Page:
Friday, March 25, 2011

Skin color and the discrimination paradigm

Lighter skin color correlates with higher earnings among new immigrants to the U.S. This correlation holds up even if one controls for English language proficiency, education, occupation before migrating to the United States, and family background. It even holds up among immigrants of the same ethnicity, race, and country of origin. For some social scientists, only one possible explanation remains: discrimination.

The modern American credo blames underachievement by minorities on the majority, specifically through discrimination. The causal relationship may be direct, i.e., some people are consciously assigned to lower-paying jobs simply because of their skin color. Or it may be indirect, as Gunnar Myrdal argued almost seventy years ago in An American Dilemma:

The mechanism that operates here is the “principle of cumulation,” also commonly called the “vicious circle.”

[…] White prejudice and discrimination keep the Negro low in standards of living, health, education, manners and morals. This, in its turn, gives support to white prejudice. White prejudice and Negro standards thus mutually “cause” each other.

[…] If, for example, we assume that for some reason white prejudice could be decreased and discrimination mitigated, this is likely to cause a rise in Negro standards, which may decrease white prejudice still a little more, which would again allow Negro standards to rise, and so on through mutual interaction. If, instead, discrimination should become intensified, we should see the vicious circle spiraling downward.
(Myrdal, 1962, pp. 75-76)

Originally, this ‘American dilemma’ was supposed to explain underachievement by African Americans. Today, it is increasingly extended to immigrants, even newly arrived ones. This is the premise of a recent study by Joni Hersch (2008):

[…] most new legal immigrants to the United States have darker skin color than white U.S. natives and are on average shorter. This article considers whether skin color and height affect economic outcomes among new legal immigrants to the United States. (Hersch, 2008, p. 346)

To this end, Hersch consulted the New Immigrant Survey 2003. The survey involved interviewing a nationally representative sample of immigrants as soon as possible after they got permanent resident status. Among other things, the immigrant’s skin color was measured with a color scale: a series of increasingly darker hands numbered from one to ten. Interviewers were given the following instructions:

As you know, human beings display a wide variety of physical attributes. One of these is skin color. Unfortunately discrimination on the basis of skin color continues to be a reality in American life. Substantial evidence suggests that lighter skinned people fare better in a variety of social and economic settings than those with darker skins. In order to detect such discrimination, it is important that the NIS include a measure of skin color. We therefore ask interviewers to use the Scale of Skin Color Darkness as a guide to rate the skin color of each respondent on a scale of 0 to 10, where 0 is the lightest possible skin color (such as that of an albino) and 10 is the darkest possible skin color” (Hersch, 2008, p. 361)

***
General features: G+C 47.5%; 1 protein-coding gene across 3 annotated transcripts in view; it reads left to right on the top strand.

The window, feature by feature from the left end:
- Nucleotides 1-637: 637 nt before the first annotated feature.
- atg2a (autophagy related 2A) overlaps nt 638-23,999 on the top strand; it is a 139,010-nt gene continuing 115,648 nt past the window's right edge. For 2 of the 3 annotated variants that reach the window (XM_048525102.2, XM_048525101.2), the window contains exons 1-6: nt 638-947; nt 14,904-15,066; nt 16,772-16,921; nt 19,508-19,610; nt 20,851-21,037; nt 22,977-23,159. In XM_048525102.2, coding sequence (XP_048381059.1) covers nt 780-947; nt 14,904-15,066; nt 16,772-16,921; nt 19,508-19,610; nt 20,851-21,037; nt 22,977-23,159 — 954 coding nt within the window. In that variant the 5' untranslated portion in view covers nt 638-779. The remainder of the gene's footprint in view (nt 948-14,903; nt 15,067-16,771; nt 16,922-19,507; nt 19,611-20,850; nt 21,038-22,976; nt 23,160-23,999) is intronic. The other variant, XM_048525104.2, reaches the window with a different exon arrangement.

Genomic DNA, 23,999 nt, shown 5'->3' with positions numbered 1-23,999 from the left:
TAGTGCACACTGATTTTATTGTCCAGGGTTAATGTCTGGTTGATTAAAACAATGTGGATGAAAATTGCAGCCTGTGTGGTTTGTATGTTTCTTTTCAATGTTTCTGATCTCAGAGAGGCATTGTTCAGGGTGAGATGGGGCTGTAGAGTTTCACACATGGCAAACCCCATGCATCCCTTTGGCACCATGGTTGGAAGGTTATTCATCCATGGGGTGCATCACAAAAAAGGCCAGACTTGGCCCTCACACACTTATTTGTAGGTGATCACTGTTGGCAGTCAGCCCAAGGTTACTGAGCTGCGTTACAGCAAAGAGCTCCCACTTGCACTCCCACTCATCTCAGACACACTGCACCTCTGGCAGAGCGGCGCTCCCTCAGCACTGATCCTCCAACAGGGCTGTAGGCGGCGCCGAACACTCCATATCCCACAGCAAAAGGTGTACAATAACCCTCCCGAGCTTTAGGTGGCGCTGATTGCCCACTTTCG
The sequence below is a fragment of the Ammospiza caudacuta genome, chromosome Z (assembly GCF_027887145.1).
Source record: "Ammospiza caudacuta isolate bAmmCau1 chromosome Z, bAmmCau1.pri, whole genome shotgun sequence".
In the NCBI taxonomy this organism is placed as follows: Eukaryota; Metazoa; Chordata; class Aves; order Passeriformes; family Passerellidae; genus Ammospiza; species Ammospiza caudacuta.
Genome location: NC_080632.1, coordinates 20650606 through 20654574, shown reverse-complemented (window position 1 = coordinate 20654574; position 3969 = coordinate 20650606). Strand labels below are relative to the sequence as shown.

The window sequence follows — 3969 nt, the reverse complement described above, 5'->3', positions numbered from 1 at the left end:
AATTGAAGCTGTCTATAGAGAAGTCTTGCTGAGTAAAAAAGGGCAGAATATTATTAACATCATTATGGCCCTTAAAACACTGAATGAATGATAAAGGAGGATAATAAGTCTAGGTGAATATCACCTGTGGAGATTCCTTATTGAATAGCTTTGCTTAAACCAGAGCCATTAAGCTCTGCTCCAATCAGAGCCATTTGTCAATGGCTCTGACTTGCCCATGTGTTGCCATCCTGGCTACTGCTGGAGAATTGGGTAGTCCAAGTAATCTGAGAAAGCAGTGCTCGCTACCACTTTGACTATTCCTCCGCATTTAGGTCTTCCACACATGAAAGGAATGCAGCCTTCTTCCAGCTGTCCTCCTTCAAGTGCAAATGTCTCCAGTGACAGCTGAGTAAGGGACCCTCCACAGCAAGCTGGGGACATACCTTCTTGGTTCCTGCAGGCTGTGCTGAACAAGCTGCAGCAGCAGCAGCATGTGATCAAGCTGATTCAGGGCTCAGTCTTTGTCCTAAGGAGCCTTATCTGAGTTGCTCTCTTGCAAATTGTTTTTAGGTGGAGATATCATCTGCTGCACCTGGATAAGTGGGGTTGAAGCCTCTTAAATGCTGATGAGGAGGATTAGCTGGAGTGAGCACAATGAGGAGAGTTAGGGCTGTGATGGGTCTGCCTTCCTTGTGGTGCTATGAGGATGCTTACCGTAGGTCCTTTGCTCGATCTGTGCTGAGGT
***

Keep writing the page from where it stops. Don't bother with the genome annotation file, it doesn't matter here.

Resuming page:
After analysing the data, Hersch found the following:

[…] I find strong evidence that darker skin color is associated with lower wages, taking into account a wide array of demographic and productivity-related characteristics such as English language proficiency, education, occupation before migrating to the United States, and family background, as well as ethnicity, race, and country of origin, which are themselves highly correlated with skin color. Immigrants with the lightest skin color earn on average 17% more than comparable immigrants with the darkest skin color. On average, moving from the 10th percentile to the 90th percentile of the distribution of skin color within ethnic or racial groups would reduce wages by about 7%-9%. These magnitudes are roughly similar to the black-white disparity and Hispanic-non-Hispanic disparity reported in Altonji and Blank. (Hersch, 2008, p. 346)

She concluded: “The results indicate that any such discrimination is not merely ethnic or racially based nor due to country of birth. […] Skin color is not merely capturing the effects of ethnicity, race, or country of birth but also has an independent effect on wages.”

Why does skin color have greater explanatory power than race, ethnicity, or country of origin? One reason is that these other variables are often problematic. ‘Blacks’ include anyone with some ancestry from sub-Saharan Africa. ‘Hispanics’ encompass a wide range of populations. At one end, there are Amerindian groups in Guatemala and southern Mexico who use Spanish as a second language. At the other, there are Italian, German, and Jewish communities in Argentina who still maintain strong links with Europe.

Similar objections could be raised for country of origin. Hersch’s data show that 18.2% of immigrants from the United Kingdom self-identify as ‘non-white’ (Hersch, 2008, p. 355). There are similarly large non-European communities in France, Belgium, the Netherlands, Norway, and Sweden. In an increasingly globalized world, what does it mean to be ‘French’, ‘Dutch’, or ‘Norwegian’?